Hawaii Considers Computer Science Legislation: Hawaii legislators are considering bills that would require the development of a comprehensive statewide computer science program. HB 2607 and companion bill SB 2507 would require the state to develop and implement a statewide computer science K-12 curricula plan, and ensure that all public high schools in the state offer at least one computer science course by the 2021-2022 school year. An unspecified amount would be appropriated to implement the legislation and provide computer science professional development for teachers.

Virginia Requires OER Guidelines at Institutions of Higher Ed: Virginia Governor Ralph Northam (D) signed into law a bill designed to minimize the cost of textbooks for postsecondary students. The legislation, HB 454, requires public institutions of higher education in the state to establish guidelines around adoption of low-cost or no-cost open educational resources (OER).

*W/A provides state legislative tracking services, if you're interested in learning more, drop us a line.

Illinois Passes Law to Address Teacher Shortage: In an effort to combat the statewide teacher shortage.Governor Bruce Rauner (R) signed a bill (SB 863) into law that would enable out-of-state teachers to teach in Illinois if they hold a comparable, state-approved teaching certificate. Expanding the pool of candidates will also increase the chances of finding qualified candidates to fill the necessary positions, including special education teachers, foreign language teachers, as well as school psychologists.

Tennessee Works to Reduce Testing Burden: Starting with the 2018-2019 school year, high school students in Tennessee will no longer be required to take state assessments in chemistry and English III. The decision was made by a 30-member assessment task force convened by the state’s Commissioner of Education, Candice McQueen, and reflects growing concern about testing burden on students and teachers, as well as frustration with the state’s TNReady assessments overall. While the English III test will be eliminated entirely, districts will be able to use the TNReady chemistry assessment as an optional supplementary test.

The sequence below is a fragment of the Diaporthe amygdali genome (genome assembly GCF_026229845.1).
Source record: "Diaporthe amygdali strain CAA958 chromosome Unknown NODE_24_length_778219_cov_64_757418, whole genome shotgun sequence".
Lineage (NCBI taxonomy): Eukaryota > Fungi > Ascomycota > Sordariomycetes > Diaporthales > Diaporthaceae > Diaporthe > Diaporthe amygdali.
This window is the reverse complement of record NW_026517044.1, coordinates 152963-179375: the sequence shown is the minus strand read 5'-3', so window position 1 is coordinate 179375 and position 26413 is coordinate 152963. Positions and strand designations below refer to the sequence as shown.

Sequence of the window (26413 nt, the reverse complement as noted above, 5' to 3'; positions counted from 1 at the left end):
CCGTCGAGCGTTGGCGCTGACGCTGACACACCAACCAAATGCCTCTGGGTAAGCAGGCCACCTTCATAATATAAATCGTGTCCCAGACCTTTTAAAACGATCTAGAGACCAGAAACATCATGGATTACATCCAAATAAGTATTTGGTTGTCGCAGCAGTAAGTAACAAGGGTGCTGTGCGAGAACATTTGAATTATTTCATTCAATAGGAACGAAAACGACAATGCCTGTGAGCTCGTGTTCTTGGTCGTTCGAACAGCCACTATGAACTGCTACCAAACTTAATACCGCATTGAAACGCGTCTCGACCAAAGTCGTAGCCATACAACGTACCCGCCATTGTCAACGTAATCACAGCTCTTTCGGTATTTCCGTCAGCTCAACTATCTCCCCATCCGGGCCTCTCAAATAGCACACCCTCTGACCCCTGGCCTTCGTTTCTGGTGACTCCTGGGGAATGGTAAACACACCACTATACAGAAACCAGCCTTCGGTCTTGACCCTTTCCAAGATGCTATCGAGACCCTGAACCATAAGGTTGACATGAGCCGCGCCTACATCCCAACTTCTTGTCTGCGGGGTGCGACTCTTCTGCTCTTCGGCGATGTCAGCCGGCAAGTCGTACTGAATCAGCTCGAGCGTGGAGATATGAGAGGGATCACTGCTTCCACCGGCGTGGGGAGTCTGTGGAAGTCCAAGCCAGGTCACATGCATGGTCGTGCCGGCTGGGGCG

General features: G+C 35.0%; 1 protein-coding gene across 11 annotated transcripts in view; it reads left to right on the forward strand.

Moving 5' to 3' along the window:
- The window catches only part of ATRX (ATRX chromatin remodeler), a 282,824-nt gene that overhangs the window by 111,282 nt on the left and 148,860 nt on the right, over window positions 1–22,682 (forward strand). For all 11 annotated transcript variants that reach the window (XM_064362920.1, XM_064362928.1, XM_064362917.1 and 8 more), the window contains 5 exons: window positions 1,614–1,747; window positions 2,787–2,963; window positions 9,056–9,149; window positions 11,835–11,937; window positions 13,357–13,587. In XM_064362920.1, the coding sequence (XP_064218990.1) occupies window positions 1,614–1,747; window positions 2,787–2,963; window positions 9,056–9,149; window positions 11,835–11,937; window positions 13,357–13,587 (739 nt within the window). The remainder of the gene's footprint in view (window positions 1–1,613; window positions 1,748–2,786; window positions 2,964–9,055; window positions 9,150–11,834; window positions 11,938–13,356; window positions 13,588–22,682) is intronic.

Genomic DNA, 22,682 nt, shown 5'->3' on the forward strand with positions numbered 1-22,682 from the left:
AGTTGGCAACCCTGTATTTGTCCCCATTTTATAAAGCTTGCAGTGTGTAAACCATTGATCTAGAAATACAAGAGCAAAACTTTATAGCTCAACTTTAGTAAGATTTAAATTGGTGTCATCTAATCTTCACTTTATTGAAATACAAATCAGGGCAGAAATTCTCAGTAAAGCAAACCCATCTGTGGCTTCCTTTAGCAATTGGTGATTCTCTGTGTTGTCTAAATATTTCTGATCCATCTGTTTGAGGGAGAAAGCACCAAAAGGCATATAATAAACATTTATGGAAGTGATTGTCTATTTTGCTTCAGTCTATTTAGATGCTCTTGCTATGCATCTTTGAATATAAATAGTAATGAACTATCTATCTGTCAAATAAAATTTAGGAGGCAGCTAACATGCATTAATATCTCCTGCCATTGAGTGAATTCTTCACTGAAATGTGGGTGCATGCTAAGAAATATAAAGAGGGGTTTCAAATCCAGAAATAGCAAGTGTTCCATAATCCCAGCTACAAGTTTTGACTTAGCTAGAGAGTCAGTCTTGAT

Universal Preschool More Effective Than Targeted Programs at Boosting Reading Scores: Elizabeth Cascio, an economist at Dartmouth College, found that preschoolers from low-income backgrounds perform better when learning amongst children from a range of family incomes, rather than in programs exclusively offered to children from disadvantaged backgrounds. These results challenge the popular belief that preschool programs open to only children from low-income families would help these children start kindergarten on an equal or stronger footing than their peers in higher income families. Cascio’s research argues for universal preschool, an approach that would be more expensive, yet prove to be more cost effective. 


Justice Department Investigating Early-Decision Admissions Programs: The U.S. Department of Justice is opening an investigation into the admissions processes of the nation’s top schools, and whether these institutions are violating antitrust laws. In a letter to schools, the Department is asking them to preserve emails that pertain to student information and agreements with other schools. This inquiry suggests that the communications between universities may be affecting admission opportunities for students, and that the practice has legal implications when schools reveal student identities and make admissions decisions based on their communications with each other.

College Presidents Concerned About Free Speech and Violence:  A recent survey by the American Council on Education has found that seventy percent of the 471 college presidents interviewed are concerned about violence on campus in relation to issues of free speech and inclusion. Despite this, the survey also finds that they believe that the promotion of free speech is important, that they would prefer exposing their students to different ideas as opposed to censoring unpopular opinion.